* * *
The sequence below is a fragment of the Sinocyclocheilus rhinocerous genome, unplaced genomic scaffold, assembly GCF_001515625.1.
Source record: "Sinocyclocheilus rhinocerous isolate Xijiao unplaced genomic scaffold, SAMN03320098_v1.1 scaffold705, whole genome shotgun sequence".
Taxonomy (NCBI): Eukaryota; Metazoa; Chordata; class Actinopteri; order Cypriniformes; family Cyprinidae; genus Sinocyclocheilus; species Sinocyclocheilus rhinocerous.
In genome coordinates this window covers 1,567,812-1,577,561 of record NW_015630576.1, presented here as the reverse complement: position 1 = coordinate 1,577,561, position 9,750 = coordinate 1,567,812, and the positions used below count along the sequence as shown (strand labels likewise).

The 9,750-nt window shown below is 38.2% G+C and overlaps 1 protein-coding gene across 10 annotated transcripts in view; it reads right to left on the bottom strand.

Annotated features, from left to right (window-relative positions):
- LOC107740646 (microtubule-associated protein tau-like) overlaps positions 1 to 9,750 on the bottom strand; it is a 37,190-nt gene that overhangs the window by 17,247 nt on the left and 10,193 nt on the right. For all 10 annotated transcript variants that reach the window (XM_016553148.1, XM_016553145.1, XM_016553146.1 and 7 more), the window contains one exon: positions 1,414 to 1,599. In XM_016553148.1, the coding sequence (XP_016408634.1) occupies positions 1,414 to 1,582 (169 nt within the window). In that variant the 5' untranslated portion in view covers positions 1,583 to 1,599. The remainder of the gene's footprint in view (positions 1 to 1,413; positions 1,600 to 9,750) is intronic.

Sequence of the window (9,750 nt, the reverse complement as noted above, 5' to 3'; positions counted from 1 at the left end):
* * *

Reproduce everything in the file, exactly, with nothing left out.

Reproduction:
The sequence below is a fragment of the Sinocyclocheilus rhinocerous genome, unplaced genomic scaffold, assembly GCF_001515625.1.
Source record: "Sinocyclocheilus rhinocerous isolate Xijiao unplaced genomic scaffold, SAMN03320098_v1.1 scaffold705, whole genome shotgun sequence".
Taxonomy (NCBI): Eukaryota; Metazoa; Chordata; class Actinopteri; order Cypriniformes; family Cyprinidae; genus Sinocyclocheilus; species Sinocyclocheilus rhinocerous.
In genome coordinates this window covers 1,567,812-1,577,561 of record NW_015630576.1, presented here as the reverse complement: position 1 = coordinate 1,577,561, position 9,750 = coordinate 1,567,812, and the positions used below count along the sequence as shown (strand labels likewise).

The 9,750-nt window shown below is 38.2% G+C and overlaps 1 protein-coding gene across 10 annotated transcripts in view; it reads right to left on the bottom strand.

Annotated features, from left to right (window-relative positions):
- LOC107740646 (microtubule-associated protein tau-like) overlaps positions 1 to 9,750 on the bottom strand; it is a 37,190-nt gene that overhangs the window by 17,247 nt on the left and 10,193 nt on the right. For all 10 annotated transcript variants that reach the window (XM_016553148.1, XM_016553145.1, XM_016553146.1 and 7 more), the window contains one exon: positions 1,414 to 1,599. In XM_016553148.1, the coding sequence (XP_016408634.1) occupies positions 1,414 to 1,582 (169 nt within the window). In that variant the 5' untranslated portion in view covers positions 1,583 to 1,599. The remainder of the gene's footprint in view (positions 1 to 1,413; positions 1,600 to 9,750) is intronic.

Sequence of the window (9,750 nt, the reverse complement as noted above, 5' to 3'; positions counted from 1 at the left end):